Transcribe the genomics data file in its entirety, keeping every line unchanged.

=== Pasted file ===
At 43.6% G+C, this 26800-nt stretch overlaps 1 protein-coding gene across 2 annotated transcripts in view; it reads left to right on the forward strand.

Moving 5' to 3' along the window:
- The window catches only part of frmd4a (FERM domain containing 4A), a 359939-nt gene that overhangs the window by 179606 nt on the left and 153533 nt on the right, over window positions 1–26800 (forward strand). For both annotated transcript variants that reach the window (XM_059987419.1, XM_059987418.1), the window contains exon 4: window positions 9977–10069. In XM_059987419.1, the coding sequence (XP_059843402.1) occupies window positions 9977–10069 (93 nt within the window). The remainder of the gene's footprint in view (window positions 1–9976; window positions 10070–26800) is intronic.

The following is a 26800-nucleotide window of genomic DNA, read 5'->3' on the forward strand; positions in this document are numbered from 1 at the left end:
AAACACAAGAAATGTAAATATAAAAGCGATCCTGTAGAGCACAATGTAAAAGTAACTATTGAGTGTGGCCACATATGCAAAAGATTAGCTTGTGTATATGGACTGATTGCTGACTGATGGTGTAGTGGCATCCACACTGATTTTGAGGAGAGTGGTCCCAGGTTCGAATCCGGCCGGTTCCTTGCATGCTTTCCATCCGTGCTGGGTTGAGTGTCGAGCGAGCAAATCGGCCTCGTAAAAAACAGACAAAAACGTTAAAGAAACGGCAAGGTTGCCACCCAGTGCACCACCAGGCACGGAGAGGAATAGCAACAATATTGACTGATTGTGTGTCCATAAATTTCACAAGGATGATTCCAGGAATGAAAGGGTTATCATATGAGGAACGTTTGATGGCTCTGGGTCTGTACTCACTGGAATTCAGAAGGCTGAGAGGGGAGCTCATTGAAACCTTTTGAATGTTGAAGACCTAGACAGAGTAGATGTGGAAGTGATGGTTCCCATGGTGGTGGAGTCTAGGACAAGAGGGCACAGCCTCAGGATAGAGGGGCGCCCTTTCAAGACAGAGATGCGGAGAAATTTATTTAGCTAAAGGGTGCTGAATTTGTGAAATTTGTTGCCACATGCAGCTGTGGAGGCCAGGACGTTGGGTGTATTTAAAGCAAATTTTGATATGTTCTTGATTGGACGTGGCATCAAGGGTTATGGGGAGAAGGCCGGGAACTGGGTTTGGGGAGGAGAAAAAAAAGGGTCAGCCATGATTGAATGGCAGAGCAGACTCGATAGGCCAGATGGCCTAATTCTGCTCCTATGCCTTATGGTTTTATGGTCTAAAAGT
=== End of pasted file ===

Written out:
At 43.6% G+C, this 26800-nt stretch overlaps 1 protein-coding gene across 2 annotated transcripts in view; it reads left to right on the forward strand.

Moving 5' to 3' along the window:
- The window catches only part of frmd4a (FERM domain containing 4A), a 359939-nt gene that overhangs the window by 179606 nt on the left and 153533 nt on the right, over window positions 1–26800 (forward strand). For both annotated transcript variants that reach the window (XM_059987419.1, XM_059987418.1), the window contains exon 4: window positions 9977–10069. In XM_059987419.1, the coding sequence (XP_059843402.1) occupies window positions 9977–10069 (93 nt within the window). The remainder of the gene's footprint in view (window positions 1–9976; window positions 10070–26800) is intronic.

The following is a 26800-nucleotide window of genomic DNA, read 5'->3' on the forward strand; positions in this document are numbered from 1 at the left end:
AAACACAAGAAATGTAAATATAAAAGCGATCCTGTAGAGCACAATGTAAAAGTAACTATTGAGTGTGGCCACATATGCAAAAGATTAGCTTGTGTATATGGACTGATTGCTGACTGATGGTGTAGTGGCATCCACACTGATTTTGAGGAGAGTGGTCCCAGGTTCGAATCCGGCCGGTTCCTTGCATGCTTTCCATCCGTGCTGGGTTGAGTGTCGAGCGAGCAAATCGGCCTCGTAAAAAACAGACAAAAACGTTAAAGAAACGGCAAGGTTGCCACCCAGTGCACCACCAGGCACGGAGAGGAATAGCAACAATATTGACTGATTGTGTGTCCATAAATTTCACAAGGATGATTCCAGGAATGAAAGGGTTATCATATGAGGAACGTTTGATGGCTCTGGGTCTGTACTCACTGGAATTCAGAAGGCTGAGAGGGGAGCTCATTGAAACCTTTTGAATGTTGAAGACCTAGACAGAGTAGATGTGGAAGTGATGGTTCCCATGGTGGTGGAGTCTAGGACAAGAGGGCACAGCCTCAGGATAGAGGGGCGCCCTTTCAAGACAGAGATGCGGAGAAATTTATTTAGCTAAAGGGTGCTGAATTTGTGAAATTTGTTGCCACATGCAGCTGTGGAGGCCAGGACGTTGGGTGTATTTAAAGCAAATTTTGATATGTTCTTGATTGGACGTGGCATCAAGGGTTATGGGGAGAAGGCCGGGAACTGGGTTTGGGGAGGAGAAAAAAAAGGGTCAGCCATGATTGAATGGCAGAGCAGACTCGATAGGCCAGATGGCCTAATTCTGCTCCTATGCCTTATGGTTTTATGGTCTAAAAGT